At the start of his article about the important work BACP member organisations are doing with asylum seekers and refugees, BACP Third Sector Lead, Jeremy Bacon, makes the point that when the policy team are lobbying government for better provision, they don’t get much of a chance to talk about the impact therapy can have on a person’s soul.
As a therapist, and even more so as a client, I know that the kind of changes that come from being held with deep care and kind, respectful regard aren’t easily measurable. Jeremy’s statement, made in the context of this particularly vital area of client work, is sobering in its truth.
In the summer, I met with psychotherapist and researcher, Louise Spiers, for a conversation about her PhD which looks at spiritual experiences of epilepsy. Through autoethnography and participant interviews, Louise has looked at the transpersonal nature of the condition. Louise is now looking to use her research to challenge the medicalised model’s understanding and treatment of epilepsy, and give voice to the transpersonal.
Charlotte Hastings takes a poetic look at the power of cookery as a holding space where spiritual and emotional components can mix: a melding of soul ingredients. It’s a beautiful celebration of therapy’s alchemical secrets. To further capture your imagination, read how José Luis Leal uses an ancient alchemical round to understand modern day psychotherapeutic transformation. Both of these pieces invite the reader to step outside the lines of what we have learnt and what we know. Peter Gill writes about ways that we can use our bodies’ knowing to more readily make connection with these ‘edge’ places.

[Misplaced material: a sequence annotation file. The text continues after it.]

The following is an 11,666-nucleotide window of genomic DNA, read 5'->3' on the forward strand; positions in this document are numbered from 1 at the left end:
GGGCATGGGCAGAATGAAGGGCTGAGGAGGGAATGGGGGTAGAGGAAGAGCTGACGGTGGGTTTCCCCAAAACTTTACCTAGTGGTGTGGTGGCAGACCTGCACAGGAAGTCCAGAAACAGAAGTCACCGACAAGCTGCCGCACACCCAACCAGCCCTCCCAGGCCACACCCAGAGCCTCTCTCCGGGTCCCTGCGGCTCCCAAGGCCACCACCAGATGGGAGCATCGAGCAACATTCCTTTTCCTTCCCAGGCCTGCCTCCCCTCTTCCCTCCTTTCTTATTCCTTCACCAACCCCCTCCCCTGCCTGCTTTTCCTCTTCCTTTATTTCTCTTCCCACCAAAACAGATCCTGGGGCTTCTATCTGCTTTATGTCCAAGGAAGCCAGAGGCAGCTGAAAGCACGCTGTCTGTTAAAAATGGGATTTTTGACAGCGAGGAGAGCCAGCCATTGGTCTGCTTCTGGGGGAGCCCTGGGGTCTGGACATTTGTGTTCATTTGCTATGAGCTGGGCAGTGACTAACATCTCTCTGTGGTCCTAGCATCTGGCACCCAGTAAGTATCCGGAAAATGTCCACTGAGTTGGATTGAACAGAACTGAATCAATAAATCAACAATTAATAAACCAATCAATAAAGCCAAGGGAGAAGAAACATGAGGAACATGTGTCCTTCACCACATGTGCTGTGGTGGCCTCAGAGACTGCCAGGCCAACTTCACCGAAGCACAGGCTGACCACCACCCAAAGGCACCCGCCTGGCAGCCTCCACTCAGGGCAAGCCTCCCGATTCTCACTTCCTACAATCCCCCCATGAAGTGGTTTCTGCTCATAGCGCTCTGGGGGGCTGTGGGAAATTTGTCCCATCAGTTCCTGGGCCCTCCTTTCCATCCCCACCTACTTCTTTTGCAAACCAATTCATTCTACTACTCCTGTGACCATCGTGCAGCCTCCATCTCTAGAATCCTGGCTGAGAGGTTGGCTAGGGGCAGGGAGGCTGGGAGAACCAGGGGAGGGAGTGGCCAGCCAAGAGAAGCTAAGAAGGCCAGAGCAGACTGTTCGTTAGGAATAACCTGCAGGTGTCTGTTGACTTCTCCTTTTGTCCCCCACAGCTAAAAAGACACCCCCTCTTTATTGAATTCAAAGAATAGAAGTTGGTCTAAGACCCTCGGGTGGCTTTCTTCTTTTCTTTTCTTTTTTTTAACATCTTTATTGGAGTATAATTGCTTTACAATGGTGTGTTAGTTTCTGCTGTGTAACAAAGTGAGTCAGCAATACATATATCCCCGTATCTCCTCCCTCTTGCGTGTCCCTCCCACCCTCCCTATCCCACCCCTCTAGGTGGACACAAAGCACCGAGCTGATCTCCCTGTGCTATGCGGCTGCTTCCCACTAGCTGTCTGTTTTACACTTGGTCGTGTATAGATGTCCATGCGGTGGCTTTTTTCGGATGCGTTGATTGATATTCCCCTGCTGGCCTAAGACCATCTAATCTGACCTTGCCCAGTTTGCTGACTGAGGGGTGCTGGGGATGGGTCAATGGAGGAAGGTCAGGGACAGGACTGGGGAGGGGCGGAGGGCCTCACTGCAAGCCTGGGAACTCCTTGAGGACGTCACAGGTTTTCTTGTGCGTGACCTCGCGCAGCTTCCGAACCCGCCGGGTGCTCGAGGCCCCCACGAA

"Both of these pieces invite the reader to step outside the lines of what we have learnt and what we know"
I picked up a short book by Robert Johnson recently called Inner Gold. Alluring title but I actually chose it for its subtitle: ‘understanding psychological projection.’1 I imagined it would offer a quick re-cap about how projection works to keep me on my toes. Reading it, however, was more of a secret ingredient experience. Johnson writes
that we all have spiritual gold that we sometimes give away (asking other people to ‘carry’ it via our projections, rather than holding it ourselves).‘The exchange of inner gold is occurring all the time, ’he writes, ‘try to be conscious
of it. ’It’s a simple but powerful book, shining a light on what we are all doing all the time, in and out of therapy: holding up mirrors to each other.
I hope that you enjoy this issue. If you would like to write for us, please do contact me.
Amy McCormack, Editor